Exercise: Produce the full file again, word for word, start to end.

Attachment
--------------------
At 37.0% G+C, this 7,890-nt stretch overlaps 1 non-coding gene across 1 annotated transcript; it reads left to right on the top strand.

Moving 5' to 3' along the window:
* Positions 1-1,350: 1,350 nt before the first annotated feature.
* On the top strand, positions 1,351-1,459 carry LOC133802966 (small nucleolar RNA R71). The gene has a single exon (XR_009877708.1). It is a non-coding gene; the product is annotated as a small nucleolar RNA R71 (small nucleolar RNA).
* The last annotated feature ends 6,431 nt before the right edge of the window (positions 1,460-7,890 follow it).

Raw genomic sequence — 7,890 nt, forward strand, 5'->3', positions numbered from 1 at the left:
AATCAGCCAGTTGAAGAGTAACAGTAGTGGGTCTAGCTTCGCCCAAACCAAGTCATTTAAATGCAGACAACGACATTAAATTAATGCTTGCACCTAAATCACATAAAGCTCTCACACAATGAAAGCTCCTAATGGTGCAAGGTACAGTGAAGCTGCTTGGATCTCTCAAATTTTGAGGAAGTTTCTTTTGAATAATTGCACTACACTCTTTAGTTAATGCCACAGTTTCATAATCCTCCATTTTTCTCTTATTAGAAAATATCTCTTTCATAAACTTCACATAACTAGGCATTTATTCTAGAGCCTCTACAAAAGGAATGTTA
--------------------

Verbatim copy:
At 37.0% G+C, this 7,890-nt stretch overlaps 1 non-coding gene across 1 annotated transcript; it reads left to right on the top strand.

Moving 5' to 3' along the window:
* Positions 1-1,350: 1,350 nt before the first annotated feature.
* On the top strand, positions 1,351-1,459 carry LOC133802966 (small nucleolar RNA R71). The gene has a single exon (XR_009877708.1). It is a non-coding gene; the product is annotated as a small nucleolar RNA R71 (small nucleolar RNA).
* The last annotated feature ends 6,431 nt before the right edge of the window (positions 1,460-7,890 follow it).

Raw genomic sequence — 7,890 nt, forward strand, 5'->3', positions numbered from 1 at the left:
AATCAGCCAGTTGAAGAGTAACAGTAGTGGGTCTAGCTTCGCCCAAACCAAGTCATTTAAATGCAGACAACGACATTAAATTAATGCTTGCACCTAAATCACATAAAGCTCTCACACAATGAAAGCTCCTAATGGTGCAAGGTACAGTGAAGCTGCTTGGATCTCTCAAATTTTGAGGAAGTTTCTTTTGAATAATTGCACTACACTCTTTAGTTAATGCCACAGTTTCATAATCCTCCATTTTTCTCTTATTAGAAAATATCTCTTTCATAAACTTCACATAACTAGGCATTTATTCTAGAGCCTCTACAAAAGGAATGTTA